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Global partnerships for accessible science

When international agencies look at forging collaborations with national organisations to develop scientific and innovative products, what are the top criteria they are looking for?

Experts at an international meet emphasising the importance of global research and development partnerships said they look for things like subject matter expertise, an innovative and interdisciplinary approach and, most importantly, awareness of national regulatory processes.

The second foundation day of India's Biotechnology Industry Research Assistance Council (BIRAC) in March 2014 also saw nearly 300 scientists and science administrators from industry, academia, public and private sectors and policy makers, focus on how to make science accessible through collaborations.

The development of 'Rotavac', a low cost vaccine for rotavirus-generated diarrhoea, was hailed as a successful example of international collaboration between New Delhi based All India Institute of Medical Sciences (AIIMS), Program for Appropriate Technology in Health (PATH), National Institute of Allergy and Infectious Diseases, US Centres for Disease Control and Prevention and pharma company Bharat Biotech.

The partnership made the rotavirus vaccine accessible to people. According to India's Department of Biotechnology (DBT), the diarrhoea kills more than 450,000 children below 5 years globally every year and 100,000 in India alone.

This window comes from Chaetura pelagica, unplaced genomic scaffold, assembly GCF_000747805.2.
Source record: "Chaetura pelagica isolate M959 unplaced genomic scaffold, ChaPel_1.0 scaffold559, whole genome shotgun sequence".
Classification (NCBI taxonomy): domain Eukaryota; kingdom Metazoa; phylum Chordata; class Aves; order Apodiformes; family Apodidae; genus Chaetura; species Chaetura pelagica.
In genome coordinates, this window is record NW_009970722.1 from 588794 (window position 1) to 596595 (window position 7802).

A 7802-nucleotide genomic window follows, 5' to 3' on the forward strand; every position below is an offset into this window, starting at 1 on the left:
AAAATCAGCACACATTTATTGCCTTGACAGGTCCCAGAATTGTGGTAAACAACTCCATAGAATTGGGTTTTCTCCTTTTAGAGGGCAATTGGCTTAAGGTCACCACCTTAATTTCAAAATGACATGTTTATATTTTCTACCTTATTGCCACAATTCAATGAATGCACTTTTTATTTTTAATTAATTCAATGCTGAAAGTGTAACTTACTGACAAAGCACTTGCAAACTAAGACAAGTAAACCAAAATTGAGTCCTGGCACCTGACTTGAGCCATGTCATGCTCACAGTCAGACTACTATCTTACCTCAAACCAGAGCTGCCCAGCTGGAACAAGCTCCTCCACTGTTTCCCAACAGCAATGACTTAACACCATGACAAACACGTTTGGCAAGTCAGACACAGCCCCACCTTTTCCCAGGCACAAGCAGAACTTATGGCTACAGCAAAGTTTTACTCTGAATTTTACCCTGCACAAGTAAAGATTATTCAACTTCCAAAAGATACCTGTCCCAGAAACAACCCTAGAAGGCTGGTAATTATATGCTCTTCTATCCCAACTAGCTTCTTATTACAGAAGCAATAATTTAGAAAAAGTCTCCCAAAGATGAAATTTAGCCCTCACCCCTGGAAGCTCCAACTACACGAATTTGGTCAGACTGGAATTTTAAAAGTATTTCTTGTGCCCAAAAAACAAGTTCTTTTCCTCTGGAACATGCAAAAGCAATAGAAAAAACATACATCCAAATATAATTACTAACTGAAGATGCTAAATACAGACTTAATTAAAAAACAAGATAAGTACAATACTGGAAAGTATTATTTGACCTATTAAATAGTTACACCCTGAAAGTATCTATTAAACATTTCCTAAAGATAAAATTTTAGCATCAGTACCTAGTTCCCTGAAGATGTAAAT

"This was possible through focused subject matter expertise along with novelty from other fields, viewpoints and geographies. It brought together knowledge from different areas," said Chris Wilson, Director of the Global Health Discovery and Translational Sciences Programme of the Bill and Melinda Gates Foundation.

DBT secretary Krishnaswamy VijayRaghavan said such partnerships were necessary to change the world into a more equitable one. "Product innovation is a complex path and the more hands we have, the better we are," said DBT's former secretary Maharaj Kishan Bhan.

International funding agencies prefer institutions with significant knowledge of the law of the land. Karlee Silver from health funding agency Grand Challenges Canada pointed out that such agencies partner with national institutions that are aware of the national regulatory processes. Most innovators from India were aware of regulatory processes and this has played a significant role in the success of her organisation's partnerships with Indian institutions, she said.

Product development and launch involves extensive orchestration of different partnerships at different stages, according to Suresh Jadhav, Executive Director of Serum Institute of India, one of the largest vaccine manufacturers of the world.

Ted Bianco, Director of Wellcome Trust, cited a successful partnership that gave birth to a smart cane for the visually challenged. The technology was the brainchild of scientists from Indian Institute of Technology Delhi (IITD). However, it needed scaling up. Wellcome Trust helped IITD find a Chennai-based company to transfer the technology at a notional cost of one rupee. The company tested it among 300 visually challenged people and subsequently marketed it.

Virander Chauhan, Director of New Delhi based International Centre for Genetic Engineering and Biotechnology (ICGEB) talked about the partnership model of his institute in which companies invest money to become co-owner of the technology. He said the model was behind several success stories like the malaria and the dengue vaccines of ICGEB.

Chairman of India's National Innovation Council, Sam Pitroda, pointed out that an open system where everyone could access information and have equal say in it could help the culture of innovation. "Democratisation of information can facilitate partnerships of different kinds and play a crucial role in fostering innovations," he said.


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